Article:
About the album
With the obvious exception of Mozart, the most famous operatic composers were not at all prolific in the spheres of the symphony, string quartet or sonata. These genres are traditionally associated with sonata form, a disciplined structure requiring an entirely different approach. Verdi is a typical case, a natural man of the theatre who composed about thirty operas, and who is not immediately associated with instrumental forms.
Verdi completed his only string quartet in 1873 – i.e. roughly the period of Aida and the Requiem. Unsure of its value, he delayed publication until three years later. He remarked drily: “I don’t know whether it is good or bad, only that it is a quartet.” With astonishing modesty, he claimed to have composed it “merely for amusement”. He also laid himself open to criticism that the piece may be less than idiomatic when he welcomed the plan to perform the work in London with twenty players to a part – “since there are certain passages which require a fuller sonority than a mere quartet can furnish”. One might gather from his diffidence that the piece is unpretentious, but it is so much more than a mere diversion from writing operas. While Verdi does not attempt to emulate the rigorous developmental processes exercised by the great quartet composers, he does create on his own terms a highly individual and satisfying work distinguished by abundant craftsmanship. Tchaikovsky is a similar example, demonstrating his German-influenced contrapuntal skill when he chooses (as does Verdi in his fugal finale), but otherwise relying on his more instinctive gifts of melody, elegance and felicitous scoring.
During his earliest creative period Sibelius was strongly attracted to chamber music. The list of his juvenilia includes a piano quintet, four piano trios and about twenty works for string quartet, some incomplete. It is all the more surprising, therefore, that he composed and published only a single string quartet in his maturity.
Sibelius composed his only major string quartet, entitled Voces Intimae, between late 1908 and April 1909, though his first sketches date from as early as 1899–1903. At the time of the work’s completion he had only recently suffered from a throat tumour which he believed to be lifethreatening, but which proved benign.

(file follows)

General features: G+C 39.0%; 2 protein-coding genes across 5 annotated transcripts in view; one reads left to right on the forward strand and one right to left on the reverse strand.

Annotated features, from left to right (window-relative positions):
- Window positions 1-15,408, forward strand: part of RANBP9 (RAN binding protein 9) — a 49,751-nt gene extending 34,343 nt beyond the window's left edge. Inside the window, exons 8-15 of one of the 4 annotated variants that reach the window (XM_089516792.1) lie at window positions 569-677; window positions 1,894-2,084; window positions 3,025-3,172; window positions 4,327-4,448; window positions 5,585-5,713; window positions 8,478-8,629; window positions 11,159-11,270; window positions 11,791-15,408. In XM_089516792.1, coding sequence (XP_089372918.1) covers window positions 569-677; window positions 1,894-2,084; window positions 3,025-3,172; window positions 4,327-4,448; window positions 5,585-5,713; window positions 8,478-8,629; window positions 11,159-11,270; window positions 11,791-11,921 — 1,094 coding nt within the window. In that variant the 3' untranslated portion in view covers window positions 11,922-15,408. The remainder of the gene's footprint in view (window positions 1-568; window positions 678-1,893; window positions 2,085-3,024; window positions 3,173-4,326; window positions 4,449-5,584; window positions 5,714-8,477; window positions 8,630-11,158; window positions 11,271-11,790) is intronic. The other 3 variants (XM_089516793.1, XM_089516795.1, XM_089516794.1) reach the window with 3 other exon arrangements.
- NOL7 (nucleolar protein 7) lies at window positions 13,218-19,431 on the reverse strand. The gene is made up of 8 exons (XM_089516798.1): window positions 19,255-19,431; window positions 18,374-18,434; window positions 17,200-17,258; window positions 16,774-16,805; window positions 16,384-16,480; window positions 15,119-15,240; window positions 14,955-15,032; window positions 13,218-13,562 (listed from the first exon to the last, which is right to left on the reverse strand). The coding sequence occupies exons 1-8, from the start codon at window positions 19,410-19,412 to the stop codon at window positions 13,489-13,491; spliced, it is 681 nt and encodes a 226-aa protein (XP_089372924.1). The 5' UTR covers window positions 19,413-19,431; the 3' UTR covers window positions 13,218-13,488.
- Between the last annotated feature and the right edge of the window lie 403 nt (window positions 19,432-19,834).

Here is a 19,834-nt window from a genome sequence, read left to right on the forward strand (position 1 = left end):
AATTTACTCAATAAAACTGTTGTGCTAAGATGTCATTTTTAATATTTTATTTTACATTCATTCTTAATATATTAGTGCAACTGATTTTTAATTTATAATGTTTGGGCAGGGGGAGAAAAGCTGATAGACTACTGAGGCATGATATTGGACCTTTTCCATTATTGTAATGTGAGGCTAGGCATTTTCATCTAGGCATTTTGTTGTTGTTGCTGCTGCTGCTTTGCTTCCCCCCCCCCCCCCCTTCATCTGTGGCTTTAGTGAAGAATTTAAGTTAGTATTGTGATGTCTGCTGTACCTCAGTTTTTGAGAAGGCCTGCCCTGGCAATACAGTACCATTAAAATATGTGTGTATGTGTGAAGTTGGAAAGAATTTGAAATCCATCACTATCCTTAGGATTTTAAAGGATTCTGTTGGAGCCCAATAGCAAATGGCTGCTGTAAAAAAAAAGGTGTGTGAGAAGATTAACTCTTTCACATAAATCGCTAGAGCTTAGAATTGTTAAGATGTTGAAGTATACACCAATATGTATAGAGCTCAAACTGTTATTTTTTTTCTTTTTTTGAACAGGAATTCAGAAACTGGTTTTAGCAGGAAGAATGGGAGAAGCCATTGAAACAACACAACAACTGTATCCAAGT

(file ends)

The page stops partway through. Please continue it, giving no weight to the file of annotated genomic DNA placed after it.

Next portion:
As biographer Erik Tawaststjerna writes “both Voces Intimae and the Fourth Symphony [1910–11] reflect his inner life during the years immediately after the operation when he had passed through the shadow of the valley of death.” Following medical advice, in order to try to avoid a recurrence of the tumour, Sibelius reluctantly abstained from alcohol and tobacco for seven years, an interval which his wife Aino described as the happiest time of her life.
VERTAVO STRING QUARTET
ØYVOR VOLLE — VIOLIN
BERIT CARDAS — VIOLIN
HENNINGE LANDAAS — VIOLA
BJØRG LEWIS — CELLO
The Vertavo Quartet is recognized internationally as one of the most exciting and experienced string quartets of our time. Since their founding in Norway in 1984, their masterly performances and unique sound have enchanted audiences wherever they have played.
The Vertavo Quartet performs at all of the most important concert venues in the world. They tour throughout Europe, Scandinavia and the United States and are invited to such chamber music venues as Wigmore Hall in London, the Concertgebouw in Amsterdam and Carnegie Hall in New York. The past concert season included appearances in the United States, Germany, the Czech Republic and Israel.
In addition to distinguishing themselves in the classical core repertoire for string quartet, Vertavo also has a great ability to interpret contemporary music – a skill that has led to memorable performances of works by Ligeti, Adès, Widmann, Gabriela Frank and many contemporary Nordic composers. Recently they gave the critically acclaimed first performances of Poul Ruders’ last string quartet in London’s Barbican Hall and at the Aldeburgh Festival.
Vertavo has collaborated with many of the world’s most outstanding artists including Leif Ove Andsnes, Håkan Hardenberger, Martin Fröst, Isabelle van Keulen and Lawrence Power. Recently they completed a widely acclaimed tour as a quintet in collaboration with the well-known British pianist Paul Lewis, performing also in this configuration at the opening of The Proms chamber music season in 2016.
Vertavo’s recordings include works by Beethoven, Schumann, Brahms, Grieg, Debussy, Bartok, Nielsen and Asheim. They have also recorded Mozart’s clarinet quintet with Martin Fröst. Their recordings of Debussy and Grieg earned them Diapason d’Or awards. In June of 2005, the Quartet received the Grieg prize – the most important cultural prize in Norway, one that is awarded only to artists of the highest international reputation. Exactly 10 years earlier, in 1995, they won first prize at the Melbourne International Chamber Music Competition, where they also received both the audience prize and the critics’ prize.
Vertavo established its own international chamber music festival – The Vertavo Festival – in Norway in September, 2016. In autumn 2019, Vertavo celebrated its 35-year Jubilee with a marathon concert at Sentralen – a large center for the arts in downtown Oslo – where, in collaboration with some of their good musical friends, they performed all 68 of Haydn’s string quartets in 24 hours.